Nickel Creek, Reasons Why

I don’t think any artist or group could have come up with a better compilation than Nickel Creek’s Reasons Why.

The compilation is unique in that it’s not exactly a greatest hits cd. A number of songs made the album that I can’t recall ever having heard on the radio, yet it should be said that real hard-core Nickel Creek fans probably know the songs anyway. General country radio fans will know The Lighthouse’s Tale, When In Rome, Smoothie Song, Reasons Why, This Side, and When You Come Back Down. Other tracks included are Out of the Woods, a haunting prayer/wish/dream sung by Sara Watkins, beckoning a friend or lover come out of the woods and join her, Helena, a progressive track leaning toward rock and roll led by Chris Thile, Somebody More Like You, another Chris led song with rich harmonies added by Sara which serves as a pretty sarcastic well wish to an ex, Can’t Complain, yet another Chris led vocal which follows more of a general acoustic feel than specifically bluegrass or country, I Should’ve Known Better, a groovy little Sara sung tune with some unorthodox yet intriguing fiddle arrangement and production and what I can only describe as textural whispers, and Jealous of the Moon, a more traditional Chris led tune as far as vocal and mandolin, with beautiful harmony and an intriguing lyrical message.

Also included are two live performances, both recorded at The Freight and Salvage on November 16, 2000. The first is You Don’t Have to Move That Mountain, a gospel bluegrass tune sung by Sara, and a nine minute version of a highly energetic and imaginitive The Fox, which also includes segments of Bob Dylan’s Subterranean Homesick Blues, Bill Monroe’s Jerusalem Ridge, and J. S. Bach’s E Major Partita.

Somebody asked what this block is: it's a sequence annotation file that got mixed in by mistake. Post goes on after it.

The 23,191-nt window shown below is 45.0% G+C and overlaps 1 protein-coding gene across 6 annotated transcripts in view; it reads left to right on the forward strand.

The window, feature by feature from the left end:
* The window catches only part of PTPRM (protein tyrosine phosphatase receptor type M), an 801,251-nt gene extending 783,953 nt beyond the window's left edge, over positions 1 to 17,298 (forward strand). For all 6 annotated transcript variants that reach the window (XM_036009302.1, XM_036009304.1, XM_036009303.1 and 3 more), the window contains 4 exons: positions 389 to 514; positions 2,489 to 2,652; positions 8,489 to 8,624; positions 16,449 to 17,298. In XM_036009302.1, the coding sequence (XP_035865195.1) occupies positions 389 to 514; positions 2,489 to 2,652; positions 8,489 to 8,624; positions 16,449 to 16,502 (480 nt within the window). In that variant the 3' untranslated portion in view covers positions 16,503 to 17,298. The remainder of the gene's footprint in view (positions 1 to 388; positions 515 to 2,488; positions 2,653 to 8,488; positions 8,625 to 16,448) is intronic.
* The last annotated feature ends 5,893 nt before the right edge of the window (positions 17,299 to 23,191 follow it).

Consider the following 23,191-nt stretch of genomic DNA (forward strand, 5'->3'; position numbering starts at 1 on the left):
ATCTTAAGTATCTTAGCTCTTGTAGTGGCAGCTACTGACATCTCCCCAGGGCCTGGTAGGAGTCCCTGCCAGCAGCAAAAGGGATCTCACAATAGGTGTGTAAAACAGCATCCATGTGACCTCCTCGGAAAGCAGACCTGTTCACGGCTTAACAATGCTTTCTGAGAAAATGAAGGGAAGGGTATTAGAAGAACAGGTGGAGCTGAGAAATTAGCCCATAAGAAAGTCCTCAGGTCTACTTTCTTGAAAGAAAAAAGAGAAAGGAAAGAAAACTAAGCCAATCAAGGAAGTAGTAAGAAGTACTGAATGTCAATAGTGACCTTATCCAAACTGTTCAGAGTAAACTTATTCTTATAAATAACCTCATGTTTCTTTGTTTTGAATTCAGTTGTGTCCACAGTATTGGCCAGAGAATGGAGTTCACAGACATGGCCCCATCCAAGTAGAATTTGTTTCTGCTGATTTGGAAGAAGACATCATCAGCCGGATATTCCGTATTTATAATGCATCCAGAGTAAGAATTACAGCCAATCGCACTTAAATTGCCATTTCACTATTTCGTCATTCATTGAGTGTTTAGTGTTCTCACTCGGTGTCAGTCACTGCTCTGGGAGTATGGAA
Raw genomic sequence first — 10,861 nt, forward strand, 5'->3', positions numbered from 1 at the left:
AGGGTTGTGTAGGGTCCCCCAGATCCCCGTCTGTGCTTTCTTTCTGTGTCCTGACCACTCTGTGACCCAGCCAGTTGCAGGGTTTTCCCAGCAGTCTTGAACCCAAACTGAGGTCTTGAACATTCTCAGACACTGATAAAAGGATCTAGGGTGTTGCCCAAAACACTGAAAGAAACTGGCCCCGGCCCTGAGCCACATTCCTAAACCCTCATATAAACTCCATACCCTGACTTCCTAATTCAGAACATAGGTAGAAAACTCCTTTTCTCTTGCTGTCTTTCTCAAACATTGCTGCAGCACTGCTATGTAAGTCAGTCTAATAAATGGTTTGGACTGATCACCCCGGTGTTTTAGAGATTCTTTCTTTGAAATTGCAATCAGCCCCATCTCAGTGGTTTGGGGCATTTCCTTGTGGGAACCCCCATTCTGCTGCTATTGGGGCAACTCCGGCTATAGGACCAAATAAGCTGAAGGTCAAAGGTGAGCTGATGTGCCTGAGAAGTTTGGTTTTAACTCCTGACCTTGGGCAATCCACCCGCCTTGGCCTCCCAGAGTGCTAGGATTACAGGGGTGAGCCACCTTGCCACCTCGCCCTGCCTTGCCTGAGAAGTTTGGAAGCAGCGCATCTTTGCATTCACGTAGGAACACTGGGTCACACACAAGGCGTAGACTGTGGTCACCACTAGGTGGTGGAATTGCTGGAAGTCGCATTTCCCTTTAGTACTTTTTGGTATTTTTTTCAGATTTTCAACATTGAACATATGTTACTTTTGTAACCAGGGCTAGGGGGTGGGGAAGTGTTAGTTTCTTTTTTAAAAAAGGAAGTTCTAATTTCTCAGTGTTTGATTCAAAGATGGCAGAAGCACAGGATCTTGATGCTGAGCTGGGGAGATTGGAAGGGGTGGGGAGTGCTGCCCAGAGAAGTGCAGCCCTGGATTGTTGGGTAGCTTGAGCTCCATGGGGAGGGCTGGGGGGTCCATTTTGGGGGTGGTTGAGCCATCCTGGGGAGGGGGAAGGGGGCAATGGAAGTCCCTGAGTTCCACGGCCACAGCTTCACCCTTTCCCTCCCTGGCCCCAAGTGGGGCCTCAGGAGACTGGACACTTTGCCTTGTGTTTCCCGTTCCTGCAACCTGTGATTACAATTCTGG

A second disc includes each of the group’s seven music videos.

I remember stating at one point in my own blog that I really didn’t know what Sara brought to the group. Looking through the songwriting credits, her name is noticeably absent, while Chris’s and Sara’s brother, Sean Watkins are very prominent. Most of these songs were written or cowritten by one of the two boys. However, it’s also fairly noticeable that Sara and Chris handle most of the vocal duties while Sean stays in the background. I’ve also doubted Sara’s fiddling abilities in the past, and after hearing some of the tracks that were never released to radio, I’m pretty embarrassed I ever did. The girl knows how to handle her instrument. In fact, all three contribute quite equally when it comes to instrumental musicianship. Every note is creatively and purposefully played.

Overall, it’s a great disc to pick up, even if you own the group’s first three cds. The recording of The Fox alone is worth your money, and having the videos to watch whenever you want is a sweet little luxury, especially since a few of them didn’t get much air time on CMT or GAC.